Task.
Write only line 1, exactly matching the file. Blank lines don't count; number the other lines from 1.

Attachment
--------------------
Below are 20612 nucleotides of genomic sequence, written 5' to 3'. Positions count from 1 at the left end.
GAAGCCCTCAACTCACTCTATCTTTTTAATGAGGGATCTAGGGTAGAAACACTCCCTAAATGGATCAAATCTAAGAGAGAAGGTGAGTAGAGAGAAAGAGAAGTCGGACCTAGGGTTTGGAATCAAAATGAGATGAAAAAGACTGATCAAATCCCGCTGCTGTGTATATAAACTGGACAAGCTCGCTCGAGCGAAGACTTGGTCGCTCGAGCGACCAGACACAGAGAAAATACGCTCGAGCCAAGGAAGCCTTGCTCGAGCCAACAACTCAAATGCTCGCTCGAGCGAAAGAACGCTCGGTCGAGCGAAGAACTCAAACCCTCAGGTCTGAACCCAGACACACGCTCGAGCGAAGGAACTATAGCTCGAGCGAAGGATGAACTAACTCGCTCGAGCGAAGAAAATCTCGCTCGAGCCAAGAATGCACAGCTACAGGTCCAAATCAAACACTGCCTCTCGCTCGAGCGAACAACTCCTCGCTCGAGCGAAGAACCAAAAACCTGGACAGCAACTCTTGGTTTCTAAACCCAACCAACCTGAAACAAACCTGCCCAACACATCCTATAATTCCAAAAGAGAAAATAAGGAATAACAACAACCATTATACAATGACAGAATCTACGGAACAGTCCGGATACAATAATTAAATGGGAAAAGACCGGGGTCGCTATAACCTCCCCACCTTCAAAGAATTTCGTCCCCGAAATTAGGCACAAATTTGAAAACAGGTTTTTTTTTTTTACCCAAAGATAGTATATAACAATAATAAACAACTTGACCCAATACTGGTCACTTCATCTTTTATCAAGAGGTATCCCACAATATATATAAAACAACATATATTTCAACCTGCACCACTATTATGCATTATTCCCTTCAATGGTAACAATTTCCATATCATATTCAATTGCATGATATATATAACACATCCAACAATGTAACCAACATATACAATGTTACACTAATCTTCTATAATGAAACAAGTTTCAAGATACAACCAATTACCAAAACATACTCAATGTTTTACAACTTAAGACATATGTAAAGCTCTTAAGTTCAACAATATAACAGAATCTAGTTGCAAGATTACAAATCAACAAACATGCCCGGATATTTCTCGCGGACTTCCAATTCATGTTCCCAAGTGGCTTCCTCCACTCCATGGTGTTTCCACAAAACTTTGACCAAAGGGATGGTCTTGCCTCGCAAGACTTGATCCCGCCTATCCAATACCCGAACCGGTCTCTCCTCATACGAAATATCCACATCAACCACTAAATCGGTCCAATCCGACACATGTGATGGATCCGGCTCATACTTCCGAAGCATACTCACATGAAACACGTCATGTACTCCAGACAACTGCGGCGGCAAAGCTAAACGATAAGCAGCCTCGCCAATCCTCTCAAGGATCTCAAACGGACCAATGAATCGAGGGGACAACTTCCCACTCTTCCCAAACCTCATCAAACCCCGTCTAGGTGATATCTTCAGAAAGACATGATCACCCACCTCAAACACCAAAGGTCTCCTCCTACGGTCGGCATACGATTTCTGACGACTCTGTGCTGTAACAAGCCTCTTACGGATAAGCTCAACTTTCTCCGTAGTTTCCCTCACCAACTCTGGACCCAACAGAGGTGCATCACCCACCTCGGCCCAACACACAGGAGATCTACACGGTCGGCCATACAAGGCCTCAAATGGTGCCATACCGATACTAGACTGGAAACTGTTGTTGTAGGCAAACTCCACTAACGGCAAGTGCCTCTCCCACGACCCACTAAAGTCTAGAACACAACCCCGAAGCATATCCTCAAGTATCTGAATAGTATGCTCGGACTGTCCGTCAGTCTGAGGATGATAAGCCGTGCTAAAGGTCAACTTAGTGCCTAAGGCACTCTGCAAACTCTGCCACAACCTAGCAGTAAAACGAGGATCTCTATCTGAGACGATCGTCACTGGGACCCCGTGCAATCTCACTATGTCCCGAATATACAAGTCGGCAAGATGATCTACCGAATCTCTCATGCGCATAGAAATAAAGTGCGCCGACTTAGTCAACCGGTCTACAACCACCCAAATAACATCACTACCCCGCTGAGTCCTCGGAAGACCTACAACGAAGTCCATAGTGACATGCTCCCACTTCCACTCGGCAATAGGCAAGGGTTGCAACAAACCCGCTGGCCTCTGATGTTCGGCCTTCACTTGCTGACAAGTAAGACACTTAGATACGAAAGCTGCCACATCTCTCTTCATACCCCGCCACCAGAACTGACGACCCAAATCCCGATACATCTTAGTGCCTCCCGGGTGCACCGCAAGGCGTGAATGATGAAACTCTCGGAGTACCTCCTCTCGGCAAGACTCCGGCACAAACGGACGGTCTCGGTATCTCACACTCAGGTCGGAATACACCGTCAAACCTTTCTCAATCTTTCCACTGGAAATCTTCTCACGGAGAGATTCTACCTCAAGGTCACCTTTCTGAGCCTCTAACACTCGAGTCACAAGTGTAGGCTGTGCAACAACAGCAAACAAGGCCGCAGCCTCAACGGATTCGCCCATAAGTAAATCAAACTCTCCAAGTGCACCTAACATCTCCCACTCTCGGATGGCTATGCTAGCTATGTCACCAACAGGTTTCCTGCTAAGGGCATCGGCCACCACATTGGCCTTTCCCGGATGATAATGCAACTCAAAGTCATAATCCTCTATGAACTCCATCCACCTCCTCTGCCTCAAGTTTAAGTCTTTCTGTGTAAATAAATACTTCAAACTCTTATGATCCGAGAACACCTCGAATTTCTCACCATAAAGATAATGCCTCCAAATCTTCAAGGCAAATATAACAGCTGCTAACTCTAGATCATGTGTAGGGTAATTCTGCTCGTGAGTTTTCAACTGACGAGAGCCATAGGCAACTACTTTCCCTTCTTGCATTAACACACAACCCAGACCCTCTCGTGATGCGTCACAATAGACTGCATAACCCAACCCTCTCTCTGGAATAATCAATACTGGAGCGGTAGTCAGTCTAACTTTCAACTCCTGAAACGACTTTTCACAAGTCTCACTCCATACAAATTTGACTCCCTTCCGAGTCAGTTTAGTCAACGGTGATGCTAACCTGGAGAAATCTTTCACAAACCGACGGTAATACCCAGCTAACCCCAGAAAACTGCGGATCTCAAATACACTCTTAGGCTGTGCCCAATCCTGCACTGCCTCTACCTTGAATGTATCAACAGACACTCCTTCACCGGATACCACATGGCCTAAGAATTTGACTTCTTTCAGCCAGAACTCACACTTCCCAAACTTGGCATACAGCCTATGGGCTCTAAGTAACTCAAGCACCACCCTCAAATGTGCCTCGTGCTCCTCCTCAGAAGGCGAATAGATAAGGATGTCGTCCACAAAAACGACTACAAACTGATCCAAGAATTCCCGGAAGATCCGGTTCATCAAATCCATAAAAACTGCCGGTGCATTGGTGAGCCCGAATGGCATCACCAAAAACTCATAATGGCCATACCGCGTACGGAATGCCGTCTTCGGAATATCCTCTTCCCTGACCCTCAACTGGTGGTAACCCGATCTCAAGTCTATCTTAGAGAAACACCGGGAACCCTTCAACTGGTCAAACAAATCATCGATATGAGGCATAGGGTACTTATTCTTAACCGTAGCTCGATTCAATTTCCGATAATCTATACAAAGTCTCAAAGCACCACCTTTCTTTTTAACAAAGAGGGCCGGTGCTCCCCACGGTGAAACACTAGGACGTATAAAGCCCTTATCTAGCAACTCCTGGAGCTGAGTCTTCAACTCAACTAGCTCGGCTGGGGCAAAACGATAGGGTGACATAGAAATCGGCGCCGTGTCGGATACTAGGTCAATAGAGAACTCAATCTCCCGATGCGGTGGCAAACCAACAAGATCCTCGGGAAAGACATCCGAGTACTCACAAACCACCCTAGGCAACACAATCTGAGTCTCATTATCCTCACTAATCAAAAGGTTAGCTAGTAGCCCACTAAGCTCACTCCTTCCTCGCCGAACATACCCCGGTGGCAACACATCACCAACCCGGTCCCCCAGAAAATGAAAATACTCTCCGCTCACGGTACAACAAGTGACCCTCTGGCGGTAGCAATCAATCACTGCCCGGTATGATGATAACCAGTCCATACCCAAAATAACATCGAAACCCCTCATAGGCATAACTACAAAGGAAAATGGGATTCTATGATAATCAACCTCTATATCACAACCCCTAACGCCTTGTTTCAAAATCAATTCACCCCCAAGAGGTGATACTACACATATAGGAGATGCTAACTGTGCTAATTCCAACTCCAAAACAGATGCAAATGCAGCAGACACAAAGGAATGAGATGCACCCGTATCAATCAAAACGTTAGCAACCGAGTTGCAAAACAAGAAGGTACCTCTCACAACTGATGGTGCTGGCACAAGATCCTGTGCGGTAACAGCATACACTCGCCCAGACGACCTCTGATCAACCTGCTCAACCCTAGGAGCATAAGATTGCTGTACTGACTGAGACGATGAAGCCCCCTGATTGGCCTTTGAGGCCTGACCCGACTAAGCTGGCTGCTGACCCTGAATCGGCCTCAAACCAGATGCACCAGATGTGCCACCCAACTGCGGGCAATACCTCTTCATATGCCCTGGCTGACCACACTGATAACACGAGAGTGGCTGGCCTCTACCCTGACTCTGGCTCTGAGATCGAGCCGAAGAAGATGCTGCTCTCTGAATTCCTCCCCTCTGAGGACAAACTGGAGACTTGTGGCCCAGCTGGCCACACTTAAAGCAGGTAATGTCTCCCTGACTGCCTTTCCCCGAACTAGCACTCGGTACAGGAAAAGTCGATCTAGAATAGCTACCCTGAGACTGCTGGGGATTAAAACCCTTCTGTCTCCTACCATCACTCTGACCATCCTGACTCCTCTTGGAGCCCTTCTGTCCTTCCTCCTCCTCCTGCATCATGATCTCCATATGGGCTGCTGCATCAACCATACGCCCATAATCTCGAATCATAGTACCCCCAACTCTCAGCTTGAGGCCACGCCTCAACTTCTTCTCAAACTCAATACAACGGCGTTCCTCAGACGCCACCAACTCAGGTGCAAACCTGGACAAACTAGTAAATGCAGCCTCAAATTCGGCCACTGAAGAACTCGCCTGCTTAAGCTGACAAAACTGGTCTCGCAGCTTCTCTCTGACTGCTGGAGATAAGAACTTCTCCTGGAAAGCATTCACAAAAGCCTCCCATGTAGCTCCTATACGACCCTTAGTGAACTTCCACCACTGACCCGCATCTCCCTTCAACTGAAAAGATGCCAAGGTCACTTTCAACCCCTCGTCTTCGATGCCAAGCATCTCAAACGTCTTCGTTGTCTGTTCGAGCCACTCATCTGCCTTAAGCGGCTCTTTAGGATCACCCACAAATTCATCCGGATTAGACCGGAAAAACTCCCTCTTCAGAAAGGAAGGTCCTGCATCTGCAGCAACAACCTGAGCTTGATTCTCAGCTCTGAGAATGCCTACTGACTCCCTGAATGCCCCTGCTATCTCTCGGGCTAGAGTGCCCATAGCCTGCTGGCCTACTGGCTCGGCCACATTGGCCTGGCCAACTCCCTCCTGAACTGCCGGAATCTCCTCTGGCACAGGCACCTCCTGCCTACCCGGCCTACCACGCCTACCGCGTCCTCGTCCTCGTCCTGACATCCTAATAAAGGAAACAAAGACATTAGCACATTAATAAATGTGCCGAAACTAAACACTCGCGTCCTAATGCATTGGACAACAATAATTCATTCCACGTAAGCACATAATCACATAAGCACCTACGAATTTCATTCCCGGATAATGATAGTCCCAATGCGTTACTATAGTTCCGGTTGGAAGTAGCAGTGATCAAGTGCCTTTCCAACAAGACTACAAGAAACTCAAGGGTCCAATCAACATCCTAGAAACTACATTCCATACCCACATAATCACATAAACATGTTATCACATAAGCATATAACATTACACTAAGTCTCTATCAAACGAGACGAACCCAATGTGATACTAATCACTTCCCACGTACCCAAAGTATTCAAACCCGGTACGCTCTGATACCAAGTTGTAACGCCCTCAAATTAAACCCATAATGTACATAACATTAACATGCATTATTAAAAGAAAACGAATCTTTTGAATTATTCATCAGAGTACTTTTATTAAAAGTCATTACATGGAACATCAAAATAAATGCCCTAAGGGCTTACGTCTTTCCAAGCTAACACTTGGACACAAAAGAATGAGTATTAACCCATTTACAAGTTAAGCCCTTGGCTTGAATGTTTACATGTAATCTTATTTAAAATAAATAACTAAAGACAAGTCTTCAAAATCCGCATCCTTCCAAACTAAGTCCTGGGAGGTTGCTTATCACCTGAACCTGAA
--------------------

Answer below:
Below are 20612 nucleotides of genomic sequence, written 5' to 3'. Positions count from 1 at the left end.